ESA, Covid-19 and the U.S. energy storage industry

We are pleased to publish a press release from the U.S. Energy Storage Association (ESA). The COVID-19 virus has placed unprecedented stress on the physical and economic health of communities around the world, and in just a few short weeks has upended our daily personal and work lives for an undetermined period ahead. For individuals working in the energy storage industry, the story is no different.”

“The U.S. Energy Storage Association (ESA) recently conducted a poll of our industry, revealing that the impact has been immediate and potentially devastating to our industry. With so much progress toward making the grid more resilient, efficient, sustainable and affordable in recent years, we can’t just cede that progress. We must ask Congress to act to support the more than 60,000 professionals in the energy storage industry across the U.S. to continue their work and continue to expand this quickly growing sector in the electricity industry.”

“The U.S. energy storage industry employs more than 60,000 professionals, according to the 2019 U.S. Energy and Employment Report. New and grid energy storage systems account for approximately $1 billion annually in economic activity.  Both statistics are growing fast: That 2018 storage employment estimate was more than 14% above 2017 jobs and characterized by the Energy Futures Initiative as the one of the fastest growing employment sectors among U.S. energy technology. Similarly, the latest Wood Mackenzie Energy Storage Monitor 2019 Year in Review projected a 7.3 GW annual storage market in 2025, worth $7.2 billion in that year. Energy storage is truly one of America’s great new jobs and economic engines. Given the current crisis, that number will surely be adjusted downward.”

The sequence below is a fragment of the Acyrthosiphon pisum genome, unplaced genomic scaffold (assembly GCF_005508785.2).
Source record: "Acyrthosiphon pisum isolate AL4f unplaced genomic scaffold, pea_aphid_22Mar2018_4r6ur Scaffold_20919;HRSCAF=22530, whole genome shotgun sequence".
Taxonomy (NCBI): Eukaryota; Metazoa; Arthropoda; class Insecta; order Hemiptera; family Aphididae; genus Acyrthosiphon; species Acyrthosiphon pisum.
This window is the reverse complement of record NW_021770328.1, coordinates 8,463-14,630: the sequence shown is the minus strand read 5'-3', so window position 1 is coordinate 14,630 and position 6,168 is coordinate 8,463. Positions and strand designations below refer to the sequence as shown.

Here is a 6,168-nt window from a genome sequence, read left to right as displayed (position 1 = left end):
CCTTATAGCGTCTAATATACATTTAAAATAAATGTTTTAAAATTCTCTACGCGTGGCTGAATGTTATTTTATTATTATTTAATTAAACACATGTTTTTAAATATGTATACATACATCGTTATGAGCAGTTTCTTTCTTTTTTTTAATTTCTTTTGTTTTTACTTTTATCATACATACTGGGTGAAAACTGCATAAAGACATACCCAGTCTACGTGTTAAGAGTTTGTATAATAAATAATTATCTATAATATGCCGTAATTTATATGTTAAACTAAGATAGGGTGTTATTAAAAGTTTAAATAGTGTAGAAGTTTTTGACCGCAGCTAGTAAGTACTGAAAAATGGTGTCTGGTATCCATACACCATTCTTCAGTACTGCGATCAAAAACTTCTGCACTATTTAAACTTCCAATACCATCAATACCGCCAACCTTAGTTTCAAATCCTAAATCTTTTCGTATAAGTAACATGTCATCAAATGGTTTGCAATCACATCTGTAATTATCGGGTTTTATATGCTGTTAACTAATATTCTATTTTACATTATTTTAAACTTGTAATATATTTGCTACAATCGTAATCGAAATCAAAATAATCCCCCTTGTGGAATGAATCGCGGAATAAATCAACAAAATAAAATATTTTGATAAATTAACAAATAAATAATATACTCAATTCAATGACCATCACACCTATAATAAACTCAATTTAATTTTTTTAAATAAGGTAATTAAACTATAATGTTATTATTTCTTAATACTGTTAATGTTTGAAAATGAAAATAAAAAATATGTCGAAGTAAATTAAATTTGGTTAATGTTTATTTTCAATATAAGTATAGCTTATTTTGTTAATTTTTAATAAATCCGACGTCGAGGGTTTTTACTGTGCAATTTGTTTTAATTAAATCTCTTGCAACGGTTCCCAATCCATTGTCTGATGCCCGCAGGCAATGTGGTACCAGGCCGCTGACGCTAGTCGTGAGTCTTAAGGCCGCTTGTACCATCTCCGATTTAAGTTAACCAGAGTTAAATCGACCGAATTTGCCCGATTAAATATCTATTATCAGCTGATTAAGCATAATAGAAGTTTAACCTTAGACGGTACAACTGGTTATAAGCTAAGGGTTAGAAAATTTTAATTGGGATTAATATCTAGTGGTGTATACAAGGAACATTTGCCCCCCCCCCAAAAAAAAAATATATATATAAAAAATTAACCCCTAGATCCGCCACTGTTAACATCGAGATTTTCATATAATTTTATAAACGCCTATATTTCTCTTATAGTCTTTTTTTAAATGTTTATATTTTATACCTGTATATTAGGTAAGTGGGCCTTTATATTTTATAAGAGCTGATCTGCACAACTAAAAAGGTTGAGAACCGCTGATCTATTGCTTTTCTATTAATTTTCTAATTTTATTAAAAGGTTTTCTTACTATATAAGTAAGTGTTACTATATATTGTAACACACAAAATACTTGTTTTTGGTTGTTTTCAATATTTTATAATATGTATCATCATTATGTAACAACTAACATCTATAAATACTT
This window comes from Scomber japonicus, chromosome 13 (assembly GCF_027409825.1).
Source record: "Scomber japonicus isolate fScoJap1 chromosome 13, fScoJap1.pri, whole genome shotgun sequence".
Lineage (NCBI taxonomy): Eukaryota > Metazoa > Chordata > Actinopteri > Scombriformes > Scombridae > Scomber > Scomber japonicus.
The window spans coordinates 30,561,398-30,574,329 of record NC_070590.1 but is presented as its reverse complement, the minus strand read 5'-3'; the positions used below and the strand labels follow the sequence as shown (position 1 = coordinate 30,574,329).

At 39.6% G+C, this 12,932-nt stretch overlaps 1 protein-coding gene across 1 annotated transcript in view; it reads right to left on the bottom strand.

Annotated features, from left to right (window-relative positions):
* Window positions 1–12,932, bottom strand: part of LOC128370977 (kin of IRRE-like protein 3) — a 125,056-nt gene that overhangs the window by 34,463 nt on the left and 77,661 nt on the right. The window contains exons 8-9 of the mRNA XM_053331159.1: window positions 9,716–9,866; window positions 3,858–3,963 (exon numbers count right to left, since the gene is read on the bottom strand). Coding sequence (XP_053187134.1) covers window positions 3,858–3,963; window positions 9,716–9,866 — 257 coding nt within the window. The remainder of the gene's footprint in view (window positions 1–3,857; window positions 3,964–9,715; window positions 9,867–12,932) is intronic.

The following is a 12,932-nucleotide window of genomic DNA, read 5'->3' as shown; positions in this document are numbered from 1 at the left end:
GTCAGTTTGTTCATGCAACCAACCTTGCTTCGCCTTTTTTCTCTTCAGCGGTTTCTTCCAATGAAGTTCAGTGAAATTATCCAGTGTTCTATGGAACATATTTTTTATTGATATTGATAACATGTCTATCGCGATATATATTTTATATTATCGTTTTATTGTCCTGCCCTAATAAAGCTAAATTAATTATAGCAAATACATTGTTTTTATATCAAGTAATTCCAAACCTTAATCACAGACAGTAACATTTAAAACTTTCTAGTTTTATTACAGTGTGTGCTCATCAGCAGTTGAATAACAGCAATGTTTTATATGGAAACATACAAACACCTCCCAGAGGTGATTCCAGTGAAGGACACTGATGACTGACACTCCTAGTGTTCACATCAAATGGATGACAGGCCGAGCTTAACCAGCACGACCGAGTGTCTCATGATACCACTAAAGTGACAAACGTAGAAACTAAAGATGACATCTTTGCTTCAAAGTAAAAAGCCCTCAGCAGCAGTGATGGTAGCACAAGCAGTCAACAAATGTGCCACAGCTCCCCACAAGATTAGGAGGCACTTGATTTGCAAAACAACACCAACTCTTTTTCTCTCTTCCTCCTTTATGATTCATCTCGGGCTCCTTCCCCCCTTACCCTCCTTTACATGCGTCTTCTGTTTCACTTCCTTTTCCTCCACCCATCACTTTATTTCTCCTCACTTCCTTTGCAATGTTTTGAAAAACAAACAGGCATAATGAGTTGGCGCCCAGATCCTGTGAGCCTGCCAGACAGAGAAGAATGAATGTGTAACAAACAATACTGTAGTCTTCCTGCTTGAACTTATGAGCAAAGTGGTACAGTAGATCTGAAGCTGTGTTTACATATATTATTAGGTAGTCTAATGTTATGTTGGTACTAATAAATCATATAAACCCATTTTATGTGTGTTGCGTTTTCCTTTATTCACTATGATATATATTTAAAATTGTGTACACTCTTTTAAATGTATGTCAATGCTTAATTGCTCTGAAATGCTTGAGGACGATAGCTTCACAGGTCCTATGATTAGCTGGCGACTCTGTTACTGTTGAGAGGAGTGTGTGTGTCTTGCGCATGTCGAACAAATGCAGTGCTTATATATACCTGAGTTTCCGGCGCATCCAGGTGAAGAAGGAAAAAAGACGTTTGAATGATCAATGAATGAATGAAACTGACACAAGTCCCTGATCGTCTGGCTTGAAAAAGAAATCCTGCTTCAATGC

“Both grid-scale and distributed energy storage technologies, especially batteries, are critical to America’s resilience and electric system reliability. The benefits of energy storage are numerous and include:

  • Increased grid efficiency and lower cost of power supply
  • Extended life of our current electric infrastructure
  • Enables more clean energy and electric transportation deployment
  • Allows backup power during blackouts”


“As with all sectors of our economy, the current economic shocks present considerable threats to the industry’s health and hiring.”

Full press release HERE

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